The concept of “fools for Christ” goes all the way back to the apostle Paul, who writes in the Bible, "For the message of the cross is foolishness to those who are perishing, but to us who are being saved it is the power of God."

Thanks to encouragement from people like you, I will keep on writing and spreading the good news that God loves everyone, including LGBT people.

Trudie said...

Not to keep beating the feminist drum, but there are some things that need to be said over and over again. The misogyny in our culture predates and exacerbates the homophobia. There is no way to avoid the fact that early Christianity, despite the totally opposite perspective of Jesus, bought into this. One need only look at the way in which even the four gospels of the Christian Canon, not to mention the Acts of the Apostles and the epistles, made either no mention or only passing (and sometimes derisive) mention of the female followers of Jesus.

Although one can see in some of the early stories, such as the curing of the Centurion's "beloved servant" and the baptizing of the "Ethiopian eunuch" a few examples of Christ's (and his followers') acceptance of sexual minorities, the suppression of the totally obvious contribution of (as the book "Half the Church" points out)Christ's female followers really boggles the mind.

Beyond this, of course, is the extreme erotophobia that apparently crept in very early in the development of Christian tradition. The mere fact that so many of the early Christians felt compelled to renounce their sexuality (hetero OR homo) and accept celibacy as the superior spiritual path tells us that the imbalance goes to the very root of their understanding of what Jesus was trying to say. Obviously, they "just didn't get it!" And most of them still don't.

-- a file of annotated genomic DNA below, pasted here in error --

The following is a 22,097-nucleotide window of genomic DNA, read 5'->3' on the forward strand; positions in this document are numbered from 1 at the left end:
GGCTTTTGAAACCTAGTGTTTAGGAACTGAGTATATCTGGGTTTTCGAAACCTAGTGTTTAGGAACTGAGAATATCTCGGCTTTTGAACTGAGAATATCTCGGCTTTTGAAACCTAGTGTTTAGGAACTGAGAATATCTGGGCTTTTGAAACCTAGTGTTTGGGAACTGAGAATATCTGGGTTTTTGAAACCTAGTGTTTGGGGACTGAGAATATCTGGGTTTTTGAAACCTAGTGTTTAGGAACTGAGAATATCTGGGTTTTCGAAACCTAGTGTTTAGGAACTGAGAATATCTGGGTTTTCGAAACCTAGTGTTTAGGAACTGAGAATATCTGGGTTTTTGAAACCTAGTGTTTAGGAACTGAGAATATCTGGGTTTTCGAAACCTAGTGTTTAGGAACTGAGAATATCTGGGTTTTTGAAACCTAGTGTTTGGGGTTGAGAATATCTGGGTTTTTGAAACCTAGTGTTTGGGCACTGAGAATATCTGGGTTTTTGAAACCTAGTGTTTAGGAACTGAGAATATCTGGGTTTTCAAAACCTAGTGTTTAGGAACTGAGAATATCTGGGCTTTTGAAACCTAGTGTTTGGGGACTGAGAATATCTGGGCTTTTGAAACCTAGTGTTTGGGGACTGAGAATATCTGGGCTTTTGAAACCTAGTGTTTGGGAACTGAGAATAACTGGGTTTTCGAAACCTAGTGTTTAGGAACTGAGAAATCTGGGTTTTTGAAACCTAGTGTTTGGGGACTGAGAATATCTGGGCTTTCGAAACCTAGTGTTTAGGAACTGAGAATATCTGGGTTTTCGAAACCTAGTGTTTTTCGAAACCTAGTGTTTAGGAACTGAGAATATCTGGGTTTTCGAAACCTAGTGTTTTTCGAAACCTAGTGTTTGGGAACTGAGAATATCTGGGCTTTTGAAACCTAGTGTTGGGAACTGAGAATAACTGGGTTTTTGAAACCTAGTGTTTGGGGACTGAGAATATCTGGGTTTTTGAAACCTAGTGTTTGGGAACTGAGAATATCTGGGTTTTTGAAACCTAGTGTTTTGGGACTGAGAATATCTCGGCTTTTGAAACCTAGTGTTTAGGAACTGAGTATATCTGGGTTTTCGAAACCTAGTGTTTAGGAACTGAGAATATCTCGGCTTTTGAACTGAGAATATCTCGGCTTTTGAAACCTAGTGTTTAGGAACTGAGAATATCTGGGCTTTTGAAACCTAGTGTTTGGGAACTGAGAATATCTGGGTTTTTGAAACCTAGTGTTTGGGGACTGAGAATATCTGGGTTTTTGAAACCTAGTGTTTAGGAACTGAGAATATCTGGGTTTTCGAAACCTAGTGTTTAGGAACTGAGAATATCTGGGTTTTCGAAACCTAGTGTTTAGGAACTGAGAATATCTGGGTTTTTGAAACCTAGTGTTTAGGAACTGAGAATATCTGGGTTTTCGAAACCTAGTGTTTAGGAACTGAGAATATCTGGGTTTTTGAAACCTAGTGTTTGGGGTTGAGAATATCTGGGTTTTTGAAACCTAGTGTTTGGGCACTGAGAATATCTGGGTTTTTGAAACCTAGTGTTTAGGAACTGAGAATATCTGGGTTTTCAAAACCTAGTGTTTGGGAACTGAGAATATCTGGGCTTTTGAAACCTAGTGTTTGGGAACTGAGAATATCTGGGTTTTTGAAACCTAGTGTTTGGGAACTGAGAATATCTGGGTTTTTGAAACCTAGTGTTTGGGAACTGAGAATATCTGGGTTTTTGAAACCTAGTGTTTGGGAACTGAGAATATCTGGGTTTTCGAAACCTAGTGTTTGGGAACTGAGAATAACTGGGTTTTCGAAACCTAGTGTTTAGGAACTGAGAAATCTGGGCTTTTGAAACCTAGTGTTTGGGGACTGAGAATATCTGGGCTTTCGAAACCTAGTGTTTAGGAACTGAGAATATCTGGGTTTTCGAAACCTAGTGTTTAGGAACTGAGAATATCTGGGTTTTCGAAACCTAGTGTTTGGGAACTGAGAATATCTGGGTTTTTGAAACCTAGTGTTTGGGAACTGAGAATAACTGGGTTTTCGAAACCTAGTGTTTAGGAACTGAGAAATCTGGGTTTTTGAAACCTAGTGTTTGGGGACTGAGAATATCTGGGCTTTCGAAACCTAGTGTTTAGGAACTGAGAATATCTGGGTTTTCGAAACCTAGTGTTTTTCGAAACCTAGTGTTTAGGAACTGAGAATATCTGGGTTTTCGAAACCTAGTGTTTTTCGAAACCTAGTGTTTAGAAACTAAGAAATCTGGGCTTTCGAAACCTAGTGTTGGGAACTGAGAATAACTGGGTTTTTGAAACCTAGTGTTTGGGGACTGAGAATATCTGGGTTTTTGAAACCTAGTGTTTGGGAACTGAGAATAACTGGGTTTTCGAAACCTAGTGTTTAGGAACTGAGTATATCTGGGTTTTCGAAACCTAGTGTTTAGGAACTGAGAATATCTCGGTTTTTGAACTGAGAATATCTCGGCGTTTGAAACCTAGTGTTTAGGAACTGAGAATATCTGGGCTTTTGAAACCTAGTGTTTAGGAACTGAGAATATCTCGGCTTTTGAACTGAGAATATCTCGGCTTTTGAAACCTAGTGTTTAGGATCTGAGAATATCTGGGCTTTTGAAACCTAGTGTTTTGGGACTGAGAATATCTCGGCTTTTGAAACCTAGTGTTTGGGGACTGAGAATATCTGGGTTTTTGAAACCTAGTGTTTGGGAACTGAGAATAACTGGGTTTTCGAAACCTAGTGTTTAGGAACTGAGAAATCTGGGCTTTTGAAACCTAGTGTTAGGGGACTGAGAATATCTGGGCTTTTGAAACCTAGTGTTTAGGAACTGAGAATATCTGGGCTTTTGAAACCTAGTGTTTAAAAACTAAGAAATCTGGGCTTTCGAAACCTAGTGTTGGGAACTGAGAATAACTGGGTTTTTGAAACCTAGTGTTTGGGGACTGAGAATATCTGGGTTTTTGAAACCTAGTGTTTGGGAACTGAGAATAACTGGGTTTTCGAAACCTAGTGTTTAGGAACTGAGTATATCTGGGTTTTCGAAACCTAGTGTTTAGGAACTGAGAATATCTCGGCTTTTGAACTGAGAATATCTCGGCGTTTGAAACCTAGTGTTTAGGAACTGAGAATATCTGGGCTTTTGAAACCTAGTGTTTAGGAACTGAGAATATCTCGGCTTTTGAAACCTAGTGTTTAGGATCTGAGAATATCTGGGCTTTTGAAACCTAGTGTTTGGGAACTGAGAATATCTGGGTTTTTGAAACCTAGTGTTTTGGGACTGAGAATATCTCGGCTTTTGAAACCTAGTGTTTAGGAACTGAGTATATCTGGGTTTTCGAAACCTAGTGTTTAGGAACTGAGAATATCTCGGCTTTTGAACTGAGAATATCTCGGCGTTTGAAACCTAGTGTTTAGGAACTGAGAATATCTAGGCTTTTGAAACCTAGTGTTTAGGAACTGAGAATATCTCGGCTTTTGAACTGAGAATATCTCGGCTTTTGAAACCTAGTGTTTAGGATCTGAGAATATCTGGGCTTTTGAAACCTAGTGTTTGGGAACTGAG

Kittredge Cherry said...

Trudie, you have provided some context and background for the story of Symeon and John. The early church was sex-negative compared to Jesus. Celibacy and asceticism, the spiritual need not be exalted as a superior spiritual path, but I do believe it is an equally valid spiritual path for those who freely choose it. In today’s world where consumption is glorified, I find the simple desert lifestyle of Symeon and John to be rather refreshing.

After reading their dramatic, tear-drenched split-up scene, I was thinking of calling them the patron saints of split ups.

Trudie said...

What is it about us as humans that makes us so thrive on drama of the negative variety? I agree that Symeon an John could well be noted as the patron saints of split-ups - or maybe of co-dependents? Somewhere there's got to be a pair of lovers who are celebrated because they DIDN'T split up, and who weren't martyred, either...

Kittredge Cherry said...

I’m also longing for more saintly pairs whose lives have happy endings, Trudie. At least Brigid and Darlughdach stayed lovingly together until a peaceful death in old age. I chose to highlight Symeon and John because there was a painting of them together in love. It’s extremely rare to find that. And I like the idea of “holy fools.”